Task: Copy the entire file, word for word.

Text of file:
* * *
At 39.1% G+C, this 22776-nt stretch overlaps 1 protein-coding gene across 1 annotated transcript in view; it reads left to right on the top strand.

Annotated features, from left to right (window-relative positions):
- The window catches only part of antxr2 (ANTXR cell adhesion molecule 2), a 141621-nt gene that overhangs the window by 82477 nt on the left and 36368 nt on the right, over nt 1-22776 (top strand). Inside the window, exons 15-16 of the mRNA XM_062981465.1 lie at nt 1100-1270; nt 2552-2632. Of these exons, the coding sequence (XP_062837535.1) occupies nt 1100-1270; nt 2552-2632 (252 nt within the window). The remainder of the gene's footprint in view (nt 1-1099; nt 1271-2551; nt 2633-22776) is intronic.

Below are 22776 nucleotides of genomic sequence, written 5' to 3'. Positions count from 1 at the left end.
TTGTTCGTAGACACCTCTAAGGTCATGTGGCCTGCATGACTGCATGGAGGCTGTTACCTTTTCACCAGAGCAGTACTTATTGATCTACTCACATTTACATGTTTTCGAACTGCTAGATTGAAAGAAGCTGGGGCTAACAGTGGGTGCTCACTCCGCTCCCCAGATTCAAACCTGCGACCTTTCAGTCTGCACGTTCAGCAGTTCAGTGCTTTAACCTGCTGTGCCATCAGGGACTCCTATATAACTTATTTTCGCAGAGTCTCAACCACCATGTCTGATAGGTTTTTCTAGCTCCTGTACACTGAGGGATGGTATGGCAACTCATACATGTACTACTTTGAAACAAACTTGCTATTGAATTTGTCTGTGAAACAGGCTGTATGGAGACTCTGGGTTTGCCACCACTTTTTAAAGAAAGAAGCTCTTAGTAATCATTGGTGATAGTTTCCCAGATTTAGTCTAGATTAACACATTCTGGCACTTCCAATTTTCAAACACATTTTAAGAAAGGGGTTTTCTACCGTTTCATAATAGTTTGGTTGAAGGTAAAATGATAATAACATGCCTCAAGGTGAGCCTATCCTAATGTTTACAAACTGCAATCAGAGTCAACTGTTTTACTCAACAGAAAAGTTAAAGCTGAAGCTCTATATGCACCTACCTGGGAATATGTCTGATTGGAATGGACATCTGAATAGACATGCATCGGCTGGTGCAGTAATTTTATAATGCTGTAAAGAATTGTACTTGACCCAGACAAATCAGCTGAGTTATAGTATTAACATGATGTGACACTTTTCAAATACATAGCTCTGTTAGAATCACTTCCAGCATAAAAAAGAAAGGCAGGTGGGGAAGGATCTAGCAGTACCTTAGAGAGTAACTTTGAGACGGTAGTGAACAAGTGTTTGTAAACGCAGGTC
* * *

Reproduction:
At 39.1% G+C, this 22776-nt stretch overlaps 1 protein-coding gene across 1 annotated transcript in view; it reads left to right on the top strand.

Annotated features, from left to right (window-relative positions):
- The window catches only part of antxr2 (ANTXR cell adhesion molecule 2), a 141621-nt gene that overhangs the window by 82477 nt on the left and 36368 nt on the right, over nt 1-22776 (top strand). Inside the window, exons 15-16 of the mRNA XM_062981465.1 lie at nt 1100-1270; nt 2552-2632. Of these exons, the coding sequence (XP_062837535.1) occupies nt 1100-1270; nt 2552-2632 (252 nt within the window). The remainder of the gene's footprint in view (nt 1-1099; nt 1271-2551; nt 2633-22776) is intronic.

Below are 22776 nucleotides of genomic sequence, written 5' to 3'. Positions count from 1 at the left end.
TTGTTCGTAGACACCTCTAAGGTCATGTGGCCTGCATGACTGCATGGAGGCTGTTACCTTTTCACCAGAGCAGTACTTATTGATCTACTCACATTTACATGTTTTCGAACTGCTAGATTGAAAGAAGCTGGGGCTAACAGTGGGTGCTCACTCCGCTCCCCAGATTCAAACCTGCGACCTTTCAGTCTGCACGTTCAGCAGTTCAGTGCTTTAACCTGCTGTGCCATCAGGGACTCCTATATAACTTATTTTCGCAGAGTCTCAACCACCATGTCTGATAGGTTTTTCTAGCTCCTGTACACTGAGGGATGGTATGGCAACTCATACATGTACTACTTTGAAACAAACTTGCTATTGAATTTGTCTGTGAAACAGGCTGTATGGAGACTCTGGGTTTGCCACCACTTTTTAAAGAAAGAAGCTCTTAGTAATCATTGGTGATAGTTTCCCAGATTTAGTCTAGATTAACACATTCTGGCACTTCCAATTTTCAAACACATTTTAAGAAAGGGGTTTTCTACCGTTTCATAATAGTTTGGTTGAAGGTAAAATGATAATAACATGCCTCAAGGTGAGCCTATCCTAATGTTTACAAACTGCAATCAGAGTCAACTGTTTTACTCAACAGAAAAGTTAAAGCTGAAGCTCTATATGCACCTACCTGGGAATATGTCTGATTGGAATGGACATCTGAATAGACATGCATCGGCTGGTGCAGTAATTTTATAATGCTGTAAAGAATTGTACTTGACCCAGACAAATCAGCTGAGTTATAGTATTAACATGATGTGACACTTTTCAAATACATAGCTCTGTTAGAATCACTTCCAGCATAAAAAAGAAAGGCAGGTGGGGAAGGATCTAGCAGTACCTTAGAGAGTAACTTTGAGACGGTAGTGAACAAGTGTTTGTAAACGCAGGTC